Your CGM can tell you how much of your day you spend “in-range.” But what exactly does that mean? And what kind of goals should you set around that information?
Time in range (TIR) is the amount of time you spend per day with blood sugar levels in your ideal range. Time below glucose target range (TBR) is the time you’ve spent with blood sugar lower than your ideal range. Time above glucose target range (TAR) is the time you’ve spent above it.
A main goal for safe and effective blood sugar management is to increase the TIR while lowering the TBR. However, if your TBR exceeds the recommended limit, your doctor may want you to focus on reducing lows first. Once you’ve addressed that, you can focus on lowering highs to improve your overall TIR.
Your CGM calculates TIR automatically. This information allows you to look back over a period of time and identify areas where your plan is working and where changes are needed. For instance, if there are certain mealtimes when your blood sugar is higher, try adjusting portion sizes or experimenting with different food choices. If you notice your blood sugar is more stable on days that you’ve exercised, add in another day of activity. This information gives you the power to do more of what is working for you and change what is not working.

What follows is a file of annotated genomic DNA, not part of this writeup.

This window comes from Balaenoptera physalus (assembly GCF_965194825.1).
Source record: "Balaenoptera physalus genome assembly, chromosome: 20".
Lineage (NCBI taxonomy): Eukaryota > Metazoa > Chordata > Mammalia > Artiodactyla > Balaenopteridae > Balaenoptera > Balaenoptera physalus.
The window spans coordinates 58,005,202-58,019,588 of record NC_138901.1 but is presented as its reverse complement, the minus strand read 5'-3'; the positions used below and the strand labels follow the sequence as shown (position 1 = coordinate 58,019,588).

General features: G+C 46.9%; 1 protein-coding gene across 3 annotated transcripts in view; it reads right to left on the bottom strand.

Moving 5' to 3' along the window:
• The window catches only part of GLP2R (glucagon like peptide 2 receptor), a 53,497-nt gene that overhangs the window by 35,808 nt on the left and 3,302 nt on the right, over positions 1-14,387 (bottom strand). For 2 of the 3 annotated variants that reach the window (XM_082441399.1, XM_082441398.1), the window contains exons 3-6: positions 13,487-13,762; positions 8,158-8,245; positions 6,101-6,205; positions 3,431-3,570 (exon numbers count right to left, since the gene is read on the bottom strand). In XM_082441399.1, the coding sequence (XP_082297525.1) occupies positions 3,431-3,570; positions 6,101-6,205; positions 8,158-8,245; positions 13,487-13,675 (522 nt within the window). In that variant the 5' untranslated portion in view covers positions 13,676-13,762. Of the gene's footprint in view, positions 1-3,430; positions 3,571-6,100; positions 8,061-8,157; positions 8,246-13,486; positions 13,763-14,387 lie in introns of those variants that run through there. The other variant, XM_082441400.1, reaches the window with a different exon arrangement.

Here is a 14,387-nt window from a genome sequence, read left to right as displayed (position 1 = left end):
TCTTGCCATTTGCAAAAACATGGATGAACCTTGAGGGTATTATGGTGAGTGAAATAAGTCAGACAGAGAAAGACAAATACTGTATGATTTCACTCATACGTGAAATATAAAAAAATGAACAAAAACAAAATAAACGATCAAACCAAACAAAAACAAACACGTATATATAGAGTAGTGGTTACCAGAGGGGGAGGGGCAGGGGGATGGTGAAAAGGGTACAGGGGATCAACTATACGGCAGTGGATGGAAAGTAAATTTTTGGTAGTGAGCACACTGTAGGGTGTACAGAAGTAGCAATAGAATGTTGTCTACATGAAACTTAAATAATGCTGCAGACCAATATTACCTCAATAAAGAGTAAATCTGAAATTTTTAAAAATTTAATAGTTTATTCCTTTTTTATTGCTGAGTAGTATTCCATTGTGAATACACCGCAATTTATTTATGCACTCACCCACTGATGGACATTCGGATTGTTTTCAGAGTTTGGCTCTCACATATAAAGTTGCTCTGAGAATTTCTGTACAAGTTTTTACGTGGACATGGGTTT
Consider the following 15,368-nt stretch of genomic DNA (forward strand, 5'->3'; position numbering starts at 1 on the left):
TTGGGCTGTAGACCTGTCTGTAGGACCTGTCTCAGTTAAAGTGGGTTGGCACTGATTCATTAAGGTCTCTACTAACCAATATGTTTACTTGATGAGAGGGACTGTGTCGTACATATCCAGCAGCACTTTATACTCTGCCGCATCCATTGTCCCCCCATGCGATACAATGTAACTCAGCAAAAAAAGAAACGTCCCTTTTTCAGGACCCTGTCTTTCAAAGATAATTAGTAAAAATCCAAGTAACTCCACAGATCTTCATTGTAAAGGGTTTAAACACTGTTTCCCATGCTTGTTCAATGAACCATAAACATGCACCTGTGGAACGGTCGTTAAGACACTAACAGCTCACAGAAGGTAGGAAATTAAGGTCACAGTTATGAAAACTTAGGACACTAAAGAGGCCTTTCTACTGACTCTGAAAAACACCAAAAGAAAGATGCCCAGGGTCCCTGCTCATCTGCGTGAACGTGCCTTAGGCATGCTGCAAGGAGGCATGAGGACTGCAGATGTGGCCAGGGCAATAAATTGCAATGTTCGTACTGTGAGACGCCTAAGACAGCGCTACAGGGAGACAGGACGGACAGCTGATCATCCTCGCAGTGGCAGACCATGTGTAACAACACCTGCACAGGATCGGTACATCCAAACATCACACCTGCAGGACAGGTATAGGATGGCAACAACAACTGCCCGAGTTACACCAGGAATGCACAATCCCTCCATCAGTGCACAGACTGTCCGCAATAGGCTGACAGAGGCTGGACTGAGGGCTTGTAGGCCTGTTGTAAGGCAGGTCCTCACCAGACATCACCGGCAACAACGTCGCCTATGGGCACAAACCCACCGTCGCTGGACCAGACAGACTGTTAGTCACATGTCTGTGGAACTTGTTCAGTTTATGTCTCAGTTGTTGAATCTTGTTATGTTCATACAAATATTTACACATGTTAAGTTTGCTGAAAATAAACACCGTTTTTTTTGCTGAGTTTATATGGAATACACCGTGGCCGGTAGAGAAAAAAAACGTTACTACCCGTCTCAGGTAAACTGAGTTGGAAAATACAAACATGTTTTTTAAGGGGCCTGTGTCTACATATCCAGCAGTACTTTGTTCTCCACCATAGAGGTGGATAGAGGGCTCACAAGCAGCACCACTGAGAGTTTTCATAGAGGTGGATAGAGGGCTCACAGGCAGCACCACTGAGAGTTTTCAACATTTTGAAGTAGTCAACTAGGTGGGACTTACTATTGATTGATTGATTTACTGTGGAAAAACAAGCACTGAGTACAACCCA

Your TIR goals may vary depending on your age and risk for low blood sugar. Some adults older than age 65, as well as those with other conditions like kidney disease and heart disease, may be considered high risk and have different goals than others. Talk to your doctor about which category you fall into. In general, experts recommend the following TIR goals:
People With Diabetes (Type 1 or Type 2):
- TIR more than 70% of readings per day. This means being in range (70-180 mg/dL) for about 17 hours in each 24-hour period.
- TBR less than 4% of readings per day. This means spending less than one hour below 70 mg/dL every 24 hours.
- Time spent in a very low range (less than 54 mg/dL) should be as close to zero as possible. This means less than 1% of readings, or no more than 15 minutes in any given 24-hour period in this range.
Older or High-Risk People With Diabetes (Type 1 or Type 2):
- TIR more than 50% of readings per day. This means at least 12 hours out of each 24-hour period.
- TBR less than 1% of each day. This means less than 15 minutes in any 24-hour period.
These goals do not apply to people who are pregnant. If you are pregnant, consult your doctor.